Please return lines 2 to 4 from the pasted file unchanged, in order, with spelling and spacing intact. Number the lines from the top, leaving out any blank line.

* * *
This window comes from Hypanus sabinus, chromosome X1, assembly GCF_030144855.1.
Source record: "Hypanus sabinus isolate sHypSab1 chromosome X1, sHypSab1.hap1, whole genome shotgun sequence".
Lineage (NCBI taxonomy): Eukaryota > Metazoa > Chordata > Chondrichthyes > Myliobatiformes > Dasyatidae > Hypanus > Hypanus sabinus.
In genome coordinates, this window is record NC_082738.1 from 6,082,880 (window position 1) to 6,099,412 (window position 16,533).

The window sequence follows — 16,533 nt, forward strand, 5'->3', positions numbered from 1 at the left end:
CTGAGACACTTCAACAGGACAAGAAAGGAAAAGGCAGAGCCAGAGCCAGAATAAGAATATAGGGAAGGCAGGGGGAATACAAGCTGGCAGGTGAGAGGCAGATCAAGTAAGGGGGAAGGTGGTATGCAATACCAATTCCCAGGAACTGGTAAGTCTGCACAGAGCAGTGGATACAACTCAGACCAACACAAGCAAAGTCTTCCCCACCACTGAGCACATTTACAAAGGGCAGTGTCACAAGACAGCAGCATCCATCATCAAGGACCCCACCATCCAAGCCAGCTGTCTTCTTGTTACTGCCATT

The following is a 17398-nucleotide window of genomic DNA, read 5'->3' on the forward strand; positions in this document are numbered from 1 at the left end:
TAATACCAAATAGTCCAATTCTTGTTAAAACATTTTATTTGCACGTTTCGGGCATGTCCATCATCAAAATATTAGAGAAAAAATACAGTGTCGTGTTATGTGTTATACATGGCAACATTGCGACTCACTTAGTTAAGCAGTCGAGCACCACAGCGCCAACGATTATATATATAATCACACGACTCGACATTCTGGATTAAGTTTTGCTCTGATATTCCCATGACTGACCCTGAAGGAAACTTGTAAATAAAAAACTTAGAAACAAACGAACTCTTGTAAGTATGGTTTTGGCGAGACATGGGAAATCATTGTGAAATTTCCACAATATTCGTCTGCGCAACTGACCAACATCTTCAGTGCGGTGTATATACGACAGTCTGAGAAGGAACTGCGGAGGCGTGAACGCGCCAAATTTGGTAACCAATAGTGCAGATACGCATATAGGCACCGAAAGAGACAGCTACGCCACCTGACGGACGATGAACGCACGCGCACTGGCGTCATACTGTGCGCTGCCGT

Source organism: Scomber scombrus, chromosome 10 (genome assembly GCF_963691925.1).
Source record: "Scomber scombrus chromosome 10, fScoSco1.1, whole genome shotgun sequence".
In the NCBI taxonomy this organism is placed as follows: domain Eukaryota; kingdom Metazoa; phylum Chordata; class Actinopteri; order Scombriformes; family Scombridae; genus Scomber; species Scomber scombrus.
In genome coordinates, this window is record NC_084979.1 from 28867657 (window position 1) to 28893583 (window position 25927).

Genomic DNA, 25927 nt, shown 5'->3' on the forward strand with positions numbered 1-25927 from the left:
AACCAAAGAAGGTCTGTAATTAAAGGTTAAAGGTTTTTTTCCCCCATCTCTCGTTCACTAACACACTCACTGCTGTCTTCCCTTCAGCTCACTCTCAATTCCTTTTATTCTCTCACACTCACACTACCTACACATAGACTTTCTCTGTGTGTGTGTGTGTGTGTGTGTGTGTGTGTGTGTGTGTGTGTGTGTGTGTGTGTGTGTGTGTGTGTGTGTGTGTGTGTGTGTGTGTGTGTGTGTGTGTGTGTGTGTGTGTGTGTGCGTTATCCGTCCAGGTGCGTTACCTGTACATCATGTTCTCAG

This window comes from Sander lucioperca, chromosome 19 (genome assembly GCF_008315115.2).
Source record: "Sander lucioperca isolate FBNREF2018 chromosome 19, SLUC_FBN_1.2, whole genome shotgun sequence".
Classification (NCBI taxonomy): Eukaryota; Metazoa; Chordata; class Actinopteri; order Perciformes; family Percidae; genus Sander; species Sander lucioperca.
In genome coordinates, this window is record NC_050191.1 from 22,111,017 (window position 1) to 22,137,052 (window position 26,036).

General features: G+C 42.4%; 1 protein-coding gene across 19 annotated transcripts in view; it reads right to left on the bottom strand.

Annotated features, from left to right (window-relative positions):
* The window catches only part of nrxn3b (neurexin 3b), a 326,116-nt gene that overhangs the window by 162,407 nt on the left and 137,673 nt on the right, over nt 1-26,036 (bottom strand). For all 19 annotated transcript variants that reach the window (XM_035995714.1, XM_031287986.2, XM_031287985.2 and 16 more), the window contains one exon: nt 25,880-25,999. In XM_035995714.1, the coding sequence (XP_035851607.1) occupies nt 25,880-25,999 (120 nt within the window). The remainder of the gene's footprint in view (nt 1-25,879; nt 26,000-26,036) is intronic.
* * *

Source record: "Hypanus sabinus isolate sHypSab1 chromosome X1, sHypSab1.hap1, whole genome shotgun sequence".
Lineage (NCBI taxonomy): Eukaryota > Metazoa > Chordata > Chondrichthyes > Myliobatiformes > Dasyatidae > Hypanus > Hypanus sabinus.
In genome coordinates, this window is record NC_082738.1 from 6,082,880 (window position 1) to 6,099,412 (window position 16,533).